I got my real estate license! Now what?

After years of classroom teaching, I decided to go back to school and finish my masters degree.  I didn’t take a classroom and moved to Eugene.  I planned on being a college student, again… Well, what’s the saying about the best laid plans?  The month my teaching program was to begin  I was notified that it had been indefinitely postponed.  Via email. Hmph.  Now what?  We had recently jumped into the remodel game with a house that needed a lot of work.  I felt pretty confident I could sell that house.  I had bought a house and built and sold a house.  I saw what the agents did.  I thought I could do that.   I thought I could be a real estate agent.

Real estate school was easy to find with many options for my learning style.  It cost much less than the graduate tuition I was planning on paying, so I did it.  The material covered laws,  finance and fiduciary duty among many other things.  I finished in 10 weeks, tested a month later and became a newly licensed real estate broker.  Woohoo!! But how do I actually sell a home or better yet list a home for sale?  How do I actually make money at this?

In my new plans (even with high failure rate of my plans, I still make them), I thought if I could be an assistant I could learn the ins and outs of this industry that seems like people do so well in.  My assistantship turned into being a social media specialist  at a local real estate company.  Local is important in my opinion.  I have never been good at the corporate life.  The large companies seemed very competitive and expensive with all the desk and admin fees.  Seeing as I wasn’t  even sure how to actually sell a house, paying tons to work at a place seemed kinda crazy.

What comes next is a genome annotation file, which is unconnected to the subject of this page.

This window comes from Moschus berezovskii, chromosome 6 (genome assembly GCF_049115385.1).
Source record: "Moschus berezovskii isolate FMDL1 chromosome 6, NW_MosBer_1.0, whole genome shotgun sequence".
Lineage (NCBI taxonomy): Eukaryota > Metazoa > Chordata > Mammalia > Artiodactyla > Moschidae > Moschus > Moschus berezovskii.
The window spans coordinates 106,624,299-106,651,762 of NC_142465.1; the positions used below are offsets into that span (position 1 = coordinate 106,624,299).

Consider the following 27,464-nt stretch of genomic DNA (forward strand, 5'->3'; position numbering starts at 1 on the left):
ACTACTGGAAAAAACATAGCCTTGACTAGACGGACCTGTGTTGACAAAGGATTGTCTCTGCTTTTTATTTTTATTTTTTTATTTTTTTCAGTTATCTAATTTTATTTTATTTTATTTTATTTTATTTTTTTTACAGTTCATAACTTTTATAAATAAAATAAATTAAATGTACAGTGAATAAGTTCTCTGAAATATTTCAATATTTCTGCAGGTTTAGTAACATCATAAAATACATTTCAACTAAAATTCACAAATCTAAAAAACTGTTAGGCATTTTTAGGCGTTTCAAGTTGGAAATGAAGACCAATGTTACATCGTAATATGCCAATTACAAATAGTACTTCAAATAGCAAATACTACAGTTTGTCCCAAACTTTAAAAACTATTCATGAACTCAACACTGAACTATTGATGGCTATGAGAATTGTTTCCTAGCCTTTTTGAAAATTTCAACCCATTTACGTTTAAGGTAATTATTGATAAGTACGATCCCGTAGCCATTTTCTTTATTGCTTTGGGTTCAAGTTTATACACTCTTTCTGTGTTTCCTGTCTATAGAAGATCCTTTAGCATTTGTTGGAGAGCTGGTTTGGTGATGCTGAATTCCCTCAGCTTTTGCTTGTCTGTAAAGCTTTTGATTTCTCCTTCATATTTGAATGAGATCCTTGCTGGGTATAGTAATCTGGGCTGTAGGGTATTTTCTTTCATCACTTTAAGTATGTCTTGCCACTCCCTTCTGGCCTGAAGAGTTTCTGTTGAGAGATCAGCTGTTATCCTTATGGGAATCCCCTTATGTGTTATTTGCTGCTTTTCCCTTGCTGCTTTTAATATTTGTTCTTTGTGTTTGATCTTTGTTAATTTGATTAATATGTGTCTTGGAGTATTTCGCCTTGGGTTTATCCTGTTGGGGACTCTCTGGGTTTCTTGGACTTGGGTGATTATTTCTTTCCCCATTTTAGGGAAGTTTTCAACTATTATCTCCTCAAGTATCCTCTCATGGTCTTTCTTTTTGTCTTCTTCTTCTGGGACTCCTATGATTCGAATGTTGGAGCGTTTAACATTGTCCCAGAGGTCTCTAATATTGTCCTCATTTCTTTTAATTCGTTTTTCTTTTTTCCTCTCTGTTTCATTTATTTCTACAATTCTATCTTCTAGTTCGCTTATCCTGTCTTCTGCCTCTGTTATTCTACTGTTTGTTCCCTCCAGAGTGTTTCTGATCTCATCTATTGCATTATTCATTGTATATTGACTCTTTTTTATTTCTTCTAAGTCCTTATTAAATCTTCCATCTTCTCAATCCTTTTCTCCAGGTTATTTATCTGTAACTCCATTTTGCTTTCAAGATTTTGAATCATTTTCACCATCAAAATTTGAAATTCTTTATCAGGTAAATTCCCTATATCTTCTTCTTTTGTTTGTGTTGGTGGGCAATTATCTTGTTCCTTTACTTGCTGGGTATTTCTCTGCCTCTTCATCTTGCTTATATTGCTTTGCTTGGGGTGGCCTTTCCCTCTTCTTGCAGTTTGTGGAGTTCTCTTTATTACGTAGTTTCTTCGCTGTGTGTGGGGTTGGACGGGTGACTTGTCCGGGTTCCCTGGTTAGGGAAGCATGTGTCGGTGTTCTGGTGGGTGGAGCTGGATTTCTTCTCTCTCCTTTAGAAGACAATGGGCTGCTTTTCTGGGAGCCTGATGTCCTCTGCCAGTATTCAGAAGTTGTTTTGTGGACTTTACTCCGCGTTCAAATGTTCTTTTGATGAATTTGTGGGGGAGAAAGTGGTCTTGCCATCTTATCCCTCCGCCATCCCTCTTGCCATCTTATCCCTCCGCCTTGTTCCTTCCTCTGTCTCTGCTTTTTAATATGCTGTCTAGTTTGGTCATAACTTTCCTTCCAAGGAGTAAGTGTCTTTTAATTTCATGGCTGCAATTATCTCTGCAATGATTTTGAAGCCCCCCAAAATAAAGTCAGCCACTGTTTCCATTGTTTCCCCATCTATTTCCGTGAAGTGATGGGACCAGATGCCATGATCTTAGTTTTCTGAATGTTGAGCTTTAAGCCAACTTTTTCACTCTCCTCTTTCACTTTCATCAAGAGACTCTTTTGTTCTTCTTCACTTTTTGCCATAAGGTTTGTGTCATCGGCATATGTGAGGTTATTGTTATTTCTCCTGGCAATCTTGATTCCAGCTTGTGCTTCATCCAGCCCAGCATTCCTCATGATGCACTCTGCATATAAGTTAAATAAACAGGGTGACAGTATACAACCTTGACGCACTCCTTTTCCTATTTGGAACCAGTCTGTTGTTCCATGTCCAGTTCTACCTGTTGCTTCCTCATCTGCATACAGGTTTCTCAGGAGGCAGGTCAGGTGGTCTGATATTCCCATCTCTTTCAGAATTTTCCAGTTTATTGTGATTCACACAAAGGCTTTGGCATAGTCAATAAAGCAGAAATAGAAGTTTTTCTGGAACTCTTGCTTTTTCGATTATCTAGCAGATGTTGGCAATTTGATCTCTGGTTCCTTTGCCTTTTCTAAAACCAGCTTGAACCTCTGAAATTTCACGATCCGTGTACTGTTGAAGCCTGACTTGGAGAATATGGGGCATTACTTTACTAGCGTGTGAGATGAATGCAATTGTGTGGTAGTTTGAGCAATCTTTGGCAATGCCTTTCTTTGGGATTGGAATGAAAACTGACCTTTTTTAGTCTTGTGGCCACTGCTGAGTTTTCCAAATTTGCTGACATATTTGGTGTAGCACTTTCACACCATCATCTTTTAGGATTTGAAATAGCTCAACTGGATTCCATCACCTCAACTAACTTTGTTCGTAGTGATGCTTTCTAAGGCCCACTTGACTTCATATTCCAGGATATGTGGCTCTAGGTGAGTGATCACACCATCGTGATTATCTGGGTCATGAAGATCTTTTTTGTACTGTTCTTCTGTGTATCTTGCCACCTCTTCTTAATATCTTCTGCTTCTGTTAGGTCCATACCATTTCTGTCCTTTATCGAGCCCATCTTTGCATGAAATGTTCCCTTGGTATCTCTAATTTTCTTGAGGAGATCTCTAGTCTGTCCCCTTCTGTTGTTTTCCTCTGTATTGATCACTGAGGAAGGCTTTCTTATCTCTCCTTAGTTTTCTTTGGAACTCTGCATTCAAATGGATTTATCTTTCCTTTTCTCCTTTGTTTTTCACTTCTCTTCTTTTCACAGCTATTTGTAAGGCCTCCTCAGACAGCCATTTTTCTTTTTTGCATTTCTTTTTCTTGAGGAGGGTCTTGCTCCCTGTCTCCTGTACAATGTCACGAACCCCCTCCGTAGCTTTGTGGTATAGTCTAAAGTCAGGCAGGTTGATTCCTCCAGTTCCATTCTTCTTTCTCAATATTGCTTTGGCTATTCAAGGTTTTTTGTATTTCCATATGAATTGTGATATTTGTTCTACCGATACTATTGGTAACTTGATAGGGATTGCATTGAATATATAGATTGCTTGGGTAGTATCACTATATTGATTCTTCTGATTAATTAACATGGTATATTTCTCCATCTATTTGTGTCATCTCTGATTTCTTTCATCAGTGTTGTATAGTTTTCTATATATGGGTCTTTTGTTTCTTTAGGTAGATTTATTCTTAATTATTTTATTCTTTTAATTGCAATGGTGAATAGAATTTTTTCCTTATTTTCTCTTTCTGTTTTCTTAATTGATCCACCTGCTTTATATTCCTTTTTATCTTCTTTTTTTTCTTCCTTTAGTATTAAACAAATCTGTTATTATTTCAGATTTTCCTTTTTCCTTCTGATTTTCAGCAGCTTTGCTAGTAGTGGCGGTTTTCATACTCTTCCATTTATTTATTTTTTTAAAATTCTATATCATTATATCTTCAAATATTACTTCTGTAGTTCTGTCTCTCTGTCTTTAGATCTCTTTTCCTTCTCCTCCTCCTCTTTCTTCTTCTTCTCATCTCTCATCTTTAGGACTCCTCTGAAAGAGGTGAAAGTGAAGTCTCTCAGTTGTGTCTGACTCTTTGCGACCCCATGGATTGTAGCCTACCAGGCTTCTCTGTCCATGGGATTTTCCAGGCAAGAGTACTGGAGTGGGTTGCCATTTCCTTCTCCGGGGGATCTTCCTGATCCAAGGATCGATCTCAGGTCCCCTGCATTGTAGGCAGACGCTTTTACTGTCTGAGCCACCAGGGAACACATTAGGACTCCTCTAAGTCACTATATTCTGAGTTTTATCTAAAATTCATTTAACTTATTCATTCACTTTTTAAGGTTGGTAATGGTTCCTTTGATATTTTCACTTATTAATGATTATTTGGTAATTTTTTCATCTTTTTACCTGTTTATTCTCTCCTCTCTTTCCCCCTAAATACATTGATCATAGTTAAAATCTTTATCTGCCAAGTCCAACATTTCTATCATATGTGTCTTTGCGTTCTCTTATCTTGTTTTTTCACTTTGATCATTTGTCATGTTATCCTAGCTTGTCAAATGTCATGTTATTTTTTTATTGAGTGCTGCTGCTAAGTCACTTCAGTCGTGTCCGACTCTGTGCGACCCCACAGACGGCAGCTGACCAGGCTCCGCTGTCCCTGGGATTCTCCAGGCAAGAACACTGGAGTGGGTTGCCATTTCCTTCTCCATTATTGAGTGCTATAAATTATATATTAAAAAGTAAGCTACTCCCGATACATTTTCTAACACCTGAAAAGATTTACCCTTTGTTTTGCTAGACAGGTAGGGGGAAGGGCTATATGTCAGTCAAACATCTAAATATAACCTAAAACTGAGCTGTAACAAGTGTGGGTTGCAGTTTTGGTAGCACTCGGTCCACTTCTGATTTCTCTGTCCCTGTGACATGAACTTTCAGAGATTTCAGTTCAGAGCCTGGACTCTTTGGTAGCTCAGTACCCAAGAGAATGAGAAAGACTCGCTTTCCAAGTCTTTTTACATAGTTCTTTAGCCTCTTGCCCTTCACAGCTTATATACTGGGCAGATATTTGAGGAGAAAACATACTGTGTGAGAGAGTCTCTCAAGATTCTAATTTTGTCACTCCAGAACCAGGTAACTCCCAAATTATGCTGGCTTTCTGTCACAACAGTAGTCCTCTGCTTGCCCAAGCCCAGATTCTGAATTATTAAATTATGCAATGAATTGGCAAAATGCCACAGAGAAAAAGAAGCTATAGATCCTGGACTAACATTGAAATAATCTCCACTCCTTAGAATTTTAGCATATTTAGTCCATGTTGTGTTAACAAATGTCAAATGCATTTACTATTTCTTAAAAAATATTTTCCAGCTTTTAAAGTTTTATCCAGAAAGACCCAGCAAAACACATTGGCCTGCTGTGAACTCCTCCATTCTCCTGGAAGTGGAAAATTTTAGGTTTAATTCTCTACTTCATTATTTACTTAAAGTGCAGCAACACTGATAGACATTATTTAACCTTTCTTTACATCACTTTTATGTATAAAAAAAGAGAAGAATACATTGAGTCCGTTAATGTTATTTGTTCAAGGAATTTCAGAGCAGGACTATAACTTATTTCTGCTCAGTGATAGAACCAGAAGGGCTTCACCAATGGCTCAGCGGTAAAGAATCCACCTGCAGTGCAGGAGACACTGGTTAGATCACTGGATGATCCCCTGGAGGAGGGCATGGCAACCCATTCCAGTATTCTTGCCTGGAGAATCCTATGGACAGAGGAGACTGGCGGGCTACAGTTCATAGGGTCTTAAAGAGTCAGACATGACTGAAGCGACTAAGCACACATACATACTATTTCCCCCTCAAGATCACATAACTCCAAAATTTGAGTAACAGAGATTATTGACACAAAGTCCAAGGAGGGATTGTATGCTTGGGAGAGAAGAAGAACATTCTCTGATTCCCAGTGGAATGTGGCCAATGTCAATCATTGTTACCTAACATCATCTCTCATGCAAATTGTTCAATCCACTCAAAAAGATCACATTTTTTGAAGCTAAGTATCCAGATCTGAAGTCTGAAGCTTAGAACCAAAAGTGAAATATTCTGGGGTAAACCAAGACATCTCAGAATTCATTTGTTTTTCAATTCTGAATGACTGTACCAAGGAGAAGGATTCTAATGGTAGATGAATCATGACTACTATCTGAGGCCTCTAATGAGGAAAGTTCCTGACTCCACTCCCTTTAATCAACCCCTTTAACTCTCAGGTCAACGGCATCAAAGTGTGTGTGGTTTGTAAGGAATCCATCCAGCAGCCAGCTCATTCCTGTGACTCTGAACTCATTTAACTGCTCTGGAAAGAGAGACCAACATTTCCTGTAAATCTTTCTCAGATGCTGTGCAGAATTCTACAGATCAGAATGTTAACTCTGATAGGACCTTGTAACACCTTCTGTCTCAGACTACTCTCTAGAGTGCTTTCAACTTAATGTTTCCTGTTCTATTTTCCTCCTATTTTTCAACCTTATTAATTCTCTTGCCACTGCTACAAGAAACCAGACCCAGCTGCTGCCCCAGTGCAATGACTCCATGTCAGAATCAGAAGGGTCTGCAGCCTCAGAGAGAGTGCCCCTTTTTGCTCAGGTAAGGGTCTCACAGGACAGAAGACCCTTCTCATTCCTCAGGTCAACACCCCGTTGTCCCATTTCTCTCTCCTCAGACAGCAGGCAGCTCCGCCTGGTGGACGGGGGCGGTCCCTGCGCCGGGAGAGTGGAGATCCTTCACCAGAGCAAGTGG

My new job as a social media specialist and office helper has been a tremendous learning curve.  I am involved in the daily real estate industry.  Skyslope, RMLS, RLID, Zipforms, all kinds of online tools for the industry.  There is so much coming at me.  My brain is pulsing with new growth and new connections.  There are a million acronyms (very similar to teaching), there are communication breakdowns and personality differences and people trying to make deadlines.  There are title and escrow people and lenders all stopping by and vying for the business.  Inspectors and stagers, clients and friends all come to the beautiful turn of the century house that is the business headquarters.